There are three general methods of extracting copper from its ores. The dry, wet, and electrolytic methods. The wet method is used the least of the three, and consists in placing the ores in an acid solution which dissolves the copper, which is then precipitated to the bottom of the tank by the addition of suitable precipitants.

The dry method is the one generally used for reducing the ore, especially when it is rich in copper. This method consists of two operations; First, roasting the ores; and second, smelting the roasted ore in a blast furnace.

The ore is first "heap roasted" out of doors, the fuel being wood. One cord of wood is all that is necessary to roast 40 tons of ore. The wood is placed so as to form chimneys thru the ore pile. The wood is then fired, and the burning wood releases and sets fire to the sulphur of the ore which burns and again releases more sulphur. In this manner the "roasting pile" will burn for several weeks.

In copper smelting two kinds of furnaces are used, blast furnaces, and reverberatory furnaces. The smelting of copper ore in a blast furnace is the process of reducing the copper from its ores by subjecting the ores to a fierce heat in a cupola. Coke is the fuel used, and the fierce heat is obtained by turning into the cupola a blast of air heated to about 800 degrees Fahrenheit.

The largest blast furnace in this country is at the Washoe Works of the Anaconda mine, in Montana. It is 80 feet long, and has a capacity of 2,700 tons of ore a day.

The reverberatory furnace is one in which the heat from the fuel is reflected back again to the ore, giving a steady but less fierce heat. The reverberatory furnace is used on the sulphide ores in preference to the blast furnace, as sulphur contained in the ore assists in the reduction of the ore. The first reverberatory furnace for copper smelting was built in 1765 in Yorkshire, England. The largest reverberatory furnace is at the Anaconda mine in Montana. It is 119 feet long, and has a daily capacity of 300 tons of ore.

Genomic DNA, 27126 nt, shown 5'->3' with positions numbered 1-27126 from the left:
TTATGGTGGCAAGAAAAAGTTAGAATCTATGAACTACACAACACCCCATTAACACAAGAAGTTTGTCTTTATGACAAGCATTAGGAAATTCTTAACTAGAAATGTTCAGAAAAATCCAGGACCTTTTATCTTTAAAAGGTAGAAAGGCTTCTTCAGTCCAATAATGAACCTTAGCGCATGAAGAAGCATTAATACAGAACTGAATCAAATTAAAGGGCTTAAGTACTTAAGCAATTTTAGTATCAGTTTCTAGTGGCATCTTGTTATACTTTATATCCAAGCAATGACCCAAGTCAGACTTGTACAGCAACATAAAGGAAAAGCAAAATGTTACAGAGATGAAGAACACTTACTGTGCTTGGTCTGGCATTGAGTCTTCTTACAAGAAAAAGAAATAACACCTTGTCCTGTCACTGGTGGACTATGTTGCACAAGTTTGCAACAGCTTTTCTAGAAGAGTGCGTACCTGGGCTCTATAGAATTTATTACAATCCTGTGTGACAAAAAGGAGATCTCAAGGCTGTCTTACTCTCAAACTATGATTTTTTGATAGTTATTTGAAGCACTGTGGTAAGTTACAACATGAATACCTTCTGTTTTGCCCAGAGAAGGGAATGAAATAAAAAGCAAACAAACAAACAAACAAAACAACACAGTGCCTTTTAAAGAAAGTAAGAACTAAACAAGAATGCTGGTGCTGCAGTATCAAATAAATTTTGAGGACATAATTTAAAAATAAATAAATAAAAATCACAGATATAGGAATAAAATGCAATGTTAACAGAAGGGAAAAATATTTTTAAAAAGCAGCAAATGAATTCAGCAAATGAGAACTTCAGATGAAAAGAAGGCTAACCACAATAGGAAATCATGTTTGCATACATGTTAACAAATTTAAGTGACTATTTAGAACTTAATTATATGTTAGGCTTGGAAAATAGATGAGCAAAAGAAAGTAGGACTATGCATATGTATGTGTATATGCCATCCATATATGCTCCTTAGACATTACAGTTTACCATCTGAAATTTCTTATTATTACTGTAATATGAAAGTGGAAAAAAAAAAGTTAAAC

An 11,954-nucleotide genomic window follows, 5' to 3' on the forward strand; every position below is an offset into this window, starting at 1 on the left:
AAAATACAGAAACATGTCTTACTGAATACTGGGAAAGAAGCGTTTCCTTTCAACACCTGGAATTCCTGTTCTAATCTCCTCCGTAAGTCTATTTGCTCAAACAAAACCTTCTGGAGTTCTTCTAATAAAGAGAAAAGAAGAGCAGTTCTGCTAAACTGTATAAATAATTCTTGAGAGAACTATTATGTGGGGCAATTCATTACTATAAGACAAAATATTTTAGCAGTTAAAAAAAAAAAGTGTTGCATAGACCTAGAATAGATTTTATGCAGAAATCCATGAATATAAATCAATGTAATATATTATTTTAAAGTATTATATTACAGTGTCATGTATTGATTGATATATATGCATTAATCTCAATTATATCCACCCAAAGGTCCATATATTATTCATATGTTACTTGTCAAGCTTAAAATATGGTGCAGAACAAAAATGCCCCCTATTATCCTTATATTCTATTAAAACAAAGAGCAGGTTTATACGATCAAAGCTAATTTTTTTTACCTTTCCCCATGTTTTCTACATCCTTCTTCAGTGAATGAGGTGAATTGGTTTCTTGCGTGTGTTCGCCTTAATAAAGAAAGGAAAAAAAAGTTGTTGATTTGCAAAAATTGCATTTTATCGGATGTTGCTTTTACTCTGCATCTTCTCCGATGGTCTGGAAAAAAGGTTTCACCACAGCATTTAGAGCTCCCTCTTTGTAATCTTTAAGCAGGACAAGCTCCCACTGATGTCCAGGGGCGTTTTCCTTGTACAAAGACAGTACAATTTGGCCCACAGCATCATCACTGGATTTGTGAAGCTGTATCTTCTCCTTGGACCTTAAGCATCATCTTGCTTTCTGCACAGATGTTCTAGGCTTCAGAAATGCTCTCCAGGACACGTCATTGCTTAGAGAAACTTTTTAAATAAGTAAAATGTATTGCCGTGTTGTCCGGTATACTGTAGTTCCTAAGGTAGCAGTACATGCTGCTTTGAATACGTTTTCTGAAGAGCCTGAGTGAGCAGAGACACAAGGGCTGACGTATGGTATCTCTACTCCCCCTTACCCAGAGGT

The Bessemer converter is a type of blast furnace that is also used in smelting the ores of copper. These converters are cylindrical shells, made of boiler plate steel, about 4 feet in diameter and 10 feet high. These shells are mounted on a trunnion, with a tilting device for emptying the charge. Air is blown thru the melting ore at a pressure of 14 pounds to the square inch. The condition of the ore is judged by the color of the flames issuing from the top of the converter. Fifteen tons of ore can be converted to a metallic state in about one hour. The resulting copper is known as blister copper, and is used as "anodes" for the electrolytic method.

When especially pure copper is desired, or when the ore is known to contain a considerable percentage of gold and silver (which is often the case), the electrolytic method is used. This method consists of attaching a thick plate of "blister" copper (called the "anode"), weighing about 200 pounds, to the positive pole of a dynamo, and a thin sheet of copper, called the "cathode," to the negative pole. These plates are immersed in an acid solution, and an electric current is passed from the "anode" thru the solution to the " cathode." This results in the dissolving of the anode, which is deposited upon the cathode, the gold and silver and other impurities falling to the bottom of the solution. The copper deposited upon the cathode is pure copper and the precious metals at the bottom of the solution are recovered by the use of precipitants and mercury. The metals that are precipitated to the bottom of the solution usually consist of about 40 per cent silver, 25 per cent copper, 2 per cent gold, 10 per cent arsenic, the balance consisting of lead and other impurities.

The acid solution used in this process consists of: sulphuric acid, 10 per cent; Milestone, 15 per cent; water, 75 per cent, and a very small percentage of sodium chloride for the purpose of precipitating the silver. The solution is contained in large wooden tanks lined inside with lead and painted with tar.

Electrolytic refining costs about $12.00 per ton, and the bulk of the world's copper is treated by this method. The copper thus produced averages 99.93 per cent pure; it is also the best conductor of electricity, indicating a conductivity of 104 per cent.